Yesterday’s New York Times has an article about high rates of violence among soldiers returning from Iraq. The article states that “Nine current or former members of Fort Carson’s Fourth Brigade Combat Team have killed someone or were charged with killings in the last three years after returning from Iraq.” In an article last January, the Times identified 121 instances in which returning veterans of Iraq or Afghanistan had committed murder. Numerous other instances of assault and rape have occurred.
After much prodding from Senator Ken Salazar, the Army is investigating the problem.
Major General Mark Graham, who is the commader of For Carson said they are “looking for a trend, something that happened through their life cycle that might have contributed to this, something we could have seen coming.”
It would be funny if it weren’t so tragic. After all that behavioral scientists have learned about post-tramatic stress disorder (PTSD) from treating veterans of the Vietnam War, it should have been obvious to the Pentagon that a sizable proportion of soldiers exposed to the extreme and unpredictable danger would react as they have. Those 130 murder victims are just as much casulties of the war as the 4,221 soldiers who died in Iraq.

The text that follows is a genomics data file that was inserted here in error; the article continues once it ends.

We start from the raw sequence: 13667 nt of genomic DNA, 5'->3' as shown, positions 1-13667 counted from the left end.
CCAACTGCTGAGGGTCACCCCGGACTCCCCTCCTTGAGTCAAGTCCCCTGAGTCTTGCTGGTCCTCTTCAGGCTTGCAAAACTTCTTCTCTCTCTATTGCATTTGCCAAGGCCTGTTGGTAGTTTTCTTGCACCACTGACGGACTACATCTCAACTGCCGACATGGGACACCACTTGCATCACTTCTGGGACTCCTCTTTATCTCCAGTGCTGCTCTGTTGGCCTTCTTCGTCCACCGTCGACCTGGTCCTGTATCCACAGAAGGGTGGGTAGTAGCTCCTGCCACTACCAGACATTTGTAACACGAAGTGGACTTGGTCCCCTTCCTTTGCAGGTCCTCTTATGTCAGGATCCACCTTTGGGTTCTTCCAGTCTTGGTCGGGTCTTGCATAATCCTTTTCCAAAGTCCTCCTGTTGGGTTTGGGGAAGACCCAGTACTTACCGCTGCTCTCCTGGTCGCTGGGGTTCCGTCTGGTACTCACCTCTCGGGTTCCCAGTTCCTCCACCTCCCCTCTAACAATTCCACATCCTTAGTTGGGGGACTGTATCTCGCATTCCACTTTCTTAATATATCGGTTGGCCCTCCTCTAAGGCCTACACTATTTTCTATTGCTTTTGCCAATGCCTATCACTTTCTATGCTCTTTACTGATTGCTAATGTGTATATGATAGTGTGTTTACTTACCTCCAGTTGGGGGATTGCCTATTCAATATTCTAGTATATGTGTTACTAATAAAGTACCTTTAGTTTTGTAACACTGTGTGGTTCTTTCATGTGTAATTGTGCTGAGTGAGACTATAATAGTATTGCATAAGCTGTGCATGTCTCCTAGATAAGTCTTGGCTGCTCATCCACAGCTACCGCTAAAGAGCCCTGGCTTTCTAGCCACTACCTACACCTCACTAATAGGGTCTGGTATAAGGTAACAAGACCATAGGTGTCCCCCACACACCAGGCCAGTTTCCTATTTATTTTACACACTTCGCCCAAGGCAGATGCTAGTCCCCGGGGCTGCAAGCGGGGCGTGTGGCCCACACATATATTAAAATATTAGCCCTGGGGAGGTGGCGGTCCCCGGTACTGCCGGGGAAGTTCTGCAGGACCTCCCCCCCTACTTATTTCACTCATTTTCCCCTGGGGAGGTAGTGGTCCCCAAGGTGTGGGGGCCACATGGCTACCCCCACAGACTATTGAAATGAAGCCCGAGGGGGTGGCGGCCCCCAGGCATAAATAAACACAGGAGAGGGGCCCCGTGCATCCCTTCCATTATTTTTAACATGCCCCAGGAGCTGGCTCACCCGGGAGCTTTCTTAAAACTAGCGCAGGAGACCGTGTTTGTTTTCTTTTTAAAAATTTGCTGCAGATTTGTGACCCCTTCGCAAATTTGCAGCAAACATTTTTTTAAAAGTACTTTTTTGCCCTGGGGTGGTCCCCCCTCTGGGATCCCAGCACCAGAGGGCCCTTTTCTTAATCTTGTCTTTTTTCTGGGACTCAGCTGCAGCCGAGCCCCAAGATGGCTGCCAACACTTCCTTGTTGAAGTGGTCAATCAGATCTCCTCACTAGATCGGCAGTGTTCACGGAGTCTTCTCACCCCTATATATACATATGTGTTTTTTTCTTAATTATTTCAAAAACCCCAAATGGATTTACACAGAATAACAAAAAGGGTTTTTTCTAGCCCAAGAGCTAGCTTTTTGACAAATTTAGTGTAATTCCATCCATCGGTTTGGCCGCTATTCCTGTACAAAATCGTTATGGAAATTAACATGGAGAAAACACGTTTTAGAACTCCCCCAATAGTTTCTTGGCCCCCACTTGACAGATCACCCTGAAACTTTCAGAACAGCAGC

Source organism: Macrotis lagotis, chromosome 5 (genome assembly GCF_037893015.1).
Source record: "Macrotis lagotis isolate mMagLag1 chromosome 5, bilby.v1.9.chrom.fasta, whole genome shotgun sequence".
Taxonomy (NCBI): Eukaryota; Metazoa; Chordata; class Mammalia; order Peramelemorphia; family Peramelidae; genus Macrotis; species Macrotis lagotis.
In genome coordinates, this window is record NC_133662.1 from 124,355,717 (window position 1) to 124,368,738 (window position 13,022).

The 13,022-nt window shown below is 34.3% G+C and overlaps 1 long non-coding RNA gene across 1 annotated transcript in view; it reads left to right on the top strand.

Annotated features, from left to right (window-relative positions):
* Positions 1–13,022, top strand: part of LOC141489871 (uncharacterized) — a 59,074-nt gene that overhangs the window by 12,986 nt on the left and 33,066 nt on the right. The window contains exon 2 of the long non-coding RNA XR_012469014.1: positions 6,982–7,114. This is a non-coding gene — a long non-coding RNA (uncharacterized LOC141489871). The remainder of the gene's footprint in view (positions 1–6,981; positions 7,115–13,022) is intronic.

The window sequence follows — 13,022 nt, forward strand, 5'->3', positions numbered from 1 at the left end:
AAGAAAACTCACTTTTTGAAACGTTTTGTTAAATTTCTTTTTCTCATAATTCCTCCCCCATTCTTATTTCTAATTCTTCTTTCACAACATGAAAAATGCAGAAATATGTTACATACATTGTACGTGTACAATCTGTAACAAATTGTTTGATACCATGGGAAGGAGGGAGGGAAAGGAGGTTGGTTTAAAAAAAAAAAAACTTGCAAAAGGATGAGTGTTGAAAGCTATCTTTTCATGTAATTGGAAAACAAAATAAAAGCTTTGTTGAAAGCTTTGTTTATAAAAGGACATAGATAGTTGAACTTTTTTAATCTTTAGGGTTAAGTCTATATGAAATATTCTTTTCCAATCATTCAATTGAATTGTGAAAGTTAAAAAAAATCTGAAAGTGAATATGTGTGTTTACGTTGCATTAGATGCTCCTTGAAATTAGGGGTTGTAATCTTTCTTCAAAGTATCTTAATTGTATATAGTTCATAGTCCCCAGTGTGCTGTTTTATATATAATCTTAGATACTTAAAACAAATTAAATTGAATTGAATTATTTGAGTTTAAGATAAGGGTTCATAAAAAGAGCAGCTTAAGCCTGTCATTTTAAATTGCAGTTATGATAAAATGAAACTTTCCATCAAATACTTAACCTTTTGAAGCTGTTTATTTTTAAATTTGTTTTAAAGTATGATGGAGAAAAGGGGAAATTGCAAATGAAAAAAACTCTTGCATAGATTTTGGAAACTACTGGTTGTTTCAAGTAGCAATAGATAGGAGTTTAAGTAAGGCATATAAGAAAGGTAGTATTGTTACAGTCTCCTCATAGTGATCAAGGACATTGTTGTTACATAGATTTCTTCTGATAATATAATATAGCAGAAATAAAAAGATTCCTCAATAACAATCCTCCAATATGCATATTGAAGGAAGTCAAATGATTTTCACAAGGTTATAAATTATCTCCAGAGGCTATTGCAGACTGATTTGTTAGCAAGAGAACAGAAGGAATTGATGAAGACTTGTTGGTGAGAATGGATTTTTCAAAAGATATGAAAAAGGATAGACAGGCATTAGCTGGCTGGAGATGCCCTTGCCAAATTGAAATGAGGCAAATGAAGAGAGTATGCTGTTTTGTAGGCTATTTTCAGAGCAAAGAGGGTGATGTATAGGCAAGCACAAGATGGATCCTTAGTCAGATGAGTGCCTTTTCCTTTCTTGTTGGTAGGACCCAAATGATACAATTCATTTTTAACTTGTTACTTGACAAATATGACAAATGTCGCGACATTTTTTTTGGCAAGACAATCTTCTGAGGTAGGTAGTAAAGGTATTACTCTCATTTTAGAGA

Trauma changes people. It changes the hypothalamic-pituitary-adrenal axis so that people are hypervigilant and misread innocous events as dangerous.
I have been unable to find studies of the incidence of PTSD among Iraq veterans that are more recent than 2004. That study found that 30% of veterans had symptoms of PTSD or depression.
Thus, among the many other consquences of the war in Iraq that the Bush Administration did not consider was the proportion of military people–and their friends and families–who would suffer as a result of PTSD. Many angry, frightened, and aggressive people will be living in this country for many years. They will have great difficulty in providing nurturing environments for their loved ones.
I hope the day will come, when the psychological impact on our soldiers will be one of the consequences we consider before we so blithely send them off to war.